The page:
In a newly released guidance, the FDA spells out what manufacturers need to consider when labeling catheters, wires and delivery systems with lubricious coatings used during minimally invasive diagnostic and therapeutic vascular procedures.
The agency notes that coatings may sometimes separate from intravascular devices and it has seen serious adverse events from hydrophilic and hydrophobic coatings in devices and wires.
The agency notes that several causes of coating separation have been reported but says no specific manufacturer or brand of the devices carries a higher risk of coating separation than others.
Proper device selection, adequate premarket testing and preparation are needed to reduce clinical use-related issues of devices with lubricious coatings. The guidance covers the information devicemakers should include in labeling submitted in premarket applications or premarket notification submissions for Class 2 and Class 3 devices.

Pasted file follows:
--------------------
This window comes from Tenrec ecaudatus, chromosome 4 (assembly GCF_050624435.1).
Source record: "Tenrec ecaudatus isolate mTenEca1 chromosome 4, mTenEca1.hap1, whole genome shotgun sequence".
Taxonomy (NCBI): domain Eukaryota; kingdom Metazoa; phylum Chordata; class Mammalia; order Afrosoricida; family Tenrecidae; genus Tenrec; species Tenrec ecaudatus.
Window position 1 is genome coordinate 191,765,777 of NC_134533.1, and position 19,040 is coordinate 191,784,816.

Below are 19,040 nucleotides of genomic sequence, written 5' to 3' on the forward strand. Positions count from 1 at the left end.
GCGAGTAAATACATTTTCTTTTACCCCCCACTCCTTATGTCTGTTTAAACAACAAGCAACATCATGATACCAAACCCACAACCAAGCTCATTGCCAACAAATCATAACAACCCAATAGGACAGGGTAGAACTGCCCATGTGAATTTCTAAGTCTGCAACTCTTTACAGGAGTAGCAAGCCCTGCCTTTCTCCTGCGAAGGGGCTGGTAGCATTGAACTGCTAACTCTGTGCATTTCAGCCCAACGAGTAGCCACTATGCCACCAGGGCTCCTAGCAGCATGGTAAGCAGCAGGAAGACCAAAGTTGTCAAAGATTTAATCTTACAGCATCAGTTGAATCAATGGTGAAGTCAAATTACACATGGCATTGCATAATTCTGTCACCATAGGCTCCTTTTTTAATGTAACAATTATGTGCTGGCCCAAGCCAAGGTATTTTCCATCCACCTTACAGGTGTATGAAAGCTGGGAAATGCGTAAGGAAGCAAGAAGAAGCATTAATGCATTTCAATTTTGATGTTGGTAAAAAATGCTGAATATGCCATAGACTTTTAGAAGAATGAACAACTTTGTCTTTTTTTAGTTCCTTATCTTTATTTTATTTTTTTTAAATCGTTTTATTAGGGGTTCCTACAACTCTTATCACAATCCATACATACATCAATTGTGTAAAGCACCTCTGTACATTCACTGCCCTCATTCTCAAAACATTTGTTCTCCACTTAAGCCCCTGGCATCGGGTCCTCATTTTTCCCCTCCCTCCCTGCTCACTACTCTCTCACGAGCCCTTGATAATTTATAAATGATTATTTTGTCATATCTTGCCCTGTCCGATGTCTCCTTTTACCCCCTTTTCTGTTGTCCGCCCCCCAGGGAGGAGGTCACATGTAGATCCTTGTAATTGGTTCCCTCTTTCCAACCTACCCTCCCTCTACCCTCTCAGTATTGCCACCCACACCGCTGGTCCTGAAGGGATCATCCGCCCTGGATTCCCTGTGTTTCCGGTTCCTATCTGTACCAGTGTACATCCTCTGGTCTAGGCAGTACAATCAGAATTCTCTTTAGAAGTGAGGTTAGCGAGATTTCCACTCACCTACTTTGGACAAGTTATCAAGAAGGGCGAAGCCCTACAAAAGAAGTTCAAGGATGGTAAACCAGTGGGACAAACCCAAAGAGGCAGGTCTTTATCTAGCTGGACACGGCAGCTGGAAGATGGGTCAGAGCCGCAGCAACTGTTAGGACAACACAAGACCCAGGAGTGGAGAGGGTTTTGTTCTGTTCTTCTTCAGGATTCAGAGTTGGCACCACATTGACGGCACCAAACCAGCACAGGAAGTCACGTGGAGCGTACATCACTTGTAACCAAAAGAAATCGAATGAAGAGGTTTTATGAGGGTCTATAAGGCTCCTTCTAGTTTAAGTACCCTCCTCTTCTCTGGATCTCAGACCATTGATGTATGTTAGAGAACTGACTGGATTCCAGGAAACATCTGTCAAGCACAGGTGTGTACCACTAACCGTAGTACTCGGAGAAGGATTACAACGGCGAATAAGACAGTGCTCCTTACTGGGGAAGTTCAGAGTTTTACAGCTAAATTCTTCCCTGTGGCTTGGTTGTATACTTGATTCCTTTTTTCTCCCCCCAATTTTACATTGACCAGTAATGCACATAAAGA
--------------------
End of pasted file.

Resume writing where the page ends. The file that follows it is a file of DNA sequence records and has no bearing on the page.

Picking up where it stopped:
The agency includes recommendations for device and coating descriptions, writing an Indications for Use statement, device-related warnings, communicating preparation steps the user should follow in the clinical setting, and providing statements of potential and known adverse effects associated with coating loss.
Read the guidance full here: www.fdanews.com/10-10-19-Coating.pdf.